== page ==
We also need a way to iterate through the collection. In Functional Programming the idiomatic way to do it is by using recursion. It can take the array and current index + some accumulator for intermediate results and based on stop condition will either return final value or recursively call itself with next index and new accumulated value.

In our function the stop condition is met when we reached the last element of the array. In that case instead of calling back to the same method we want to compare current value with first element of the array, add the result to accumulated value and return.

Here’s how all that can be expressed in F#:

```
let rec inverseCaptchaIter (input: int array) (index: int) (acc: int) : int =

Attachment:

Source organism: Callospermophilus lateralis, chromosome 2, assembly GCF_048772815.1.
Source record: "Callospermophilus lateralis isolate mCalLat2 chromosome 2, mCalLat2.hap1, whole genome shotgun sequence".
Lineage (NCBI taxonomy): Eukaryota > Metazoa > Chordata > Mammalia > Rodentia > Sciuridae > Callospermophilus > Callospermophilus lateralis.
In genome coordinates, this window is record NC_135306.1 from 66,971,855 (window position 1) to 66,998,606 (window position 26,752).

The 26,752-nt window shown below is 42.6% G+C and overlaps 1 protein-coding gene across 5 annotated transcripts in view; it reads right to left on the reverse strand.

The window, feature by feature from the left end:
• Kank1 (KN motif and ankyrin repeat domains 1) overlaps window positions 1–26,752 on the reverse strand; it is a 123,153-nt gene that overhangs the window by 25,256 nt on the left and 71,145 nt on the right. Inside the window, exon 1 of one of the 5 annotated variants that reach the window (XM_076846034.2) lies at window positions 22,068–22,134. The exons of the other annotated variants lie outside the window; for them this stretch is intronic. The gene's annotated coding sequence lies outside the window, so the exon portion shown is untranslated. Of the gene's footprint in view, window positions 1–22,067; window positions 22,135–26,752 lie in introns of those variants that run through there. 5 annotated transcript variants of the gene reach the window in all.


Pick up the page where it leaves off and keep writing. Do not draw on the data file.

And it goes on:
if input.Length = index + 1 then
acc + getValueForPair input.[index] input.[0]
else
let nextIndex = index + 1
let newAcc = acc + getValueForPair input.[index] input.[nextIndex]
inverseCaptchaIter input nextIndex newAcc
```

As you can see, there is no `for`

or `while`

loops, which are how you’d do it when writing the solution imperative way.

With that all that’s left if the initial call to this recursive function, with both `index`

and `acc`

set to `0`

.
The entire solution is not that long:

```
let inverseCaptcha (input: string) =
let arrayOfDigits = input |> Seq.map (fun c -> (int c) - 48) |> Seq.toArray
let getValueForPair a b =
if a = b then b else 0
let rec inverseCaptchaIter (input: int array) (index: int) (acc: int) : int =
if input.Length = index + 1 then
acc + getValueForPair input.[index] input.[0]
else
let nextIndex = index + 1
let newAcc = acc + getValueForPair input.[index] input.[nextIndex]
inverseCaptchaIter input nextIndex newAcc
inverseCaptchaIter arrayOfDigits 0 0
```

It can be tested in F# Interactive using provided sample input/output pairs:

```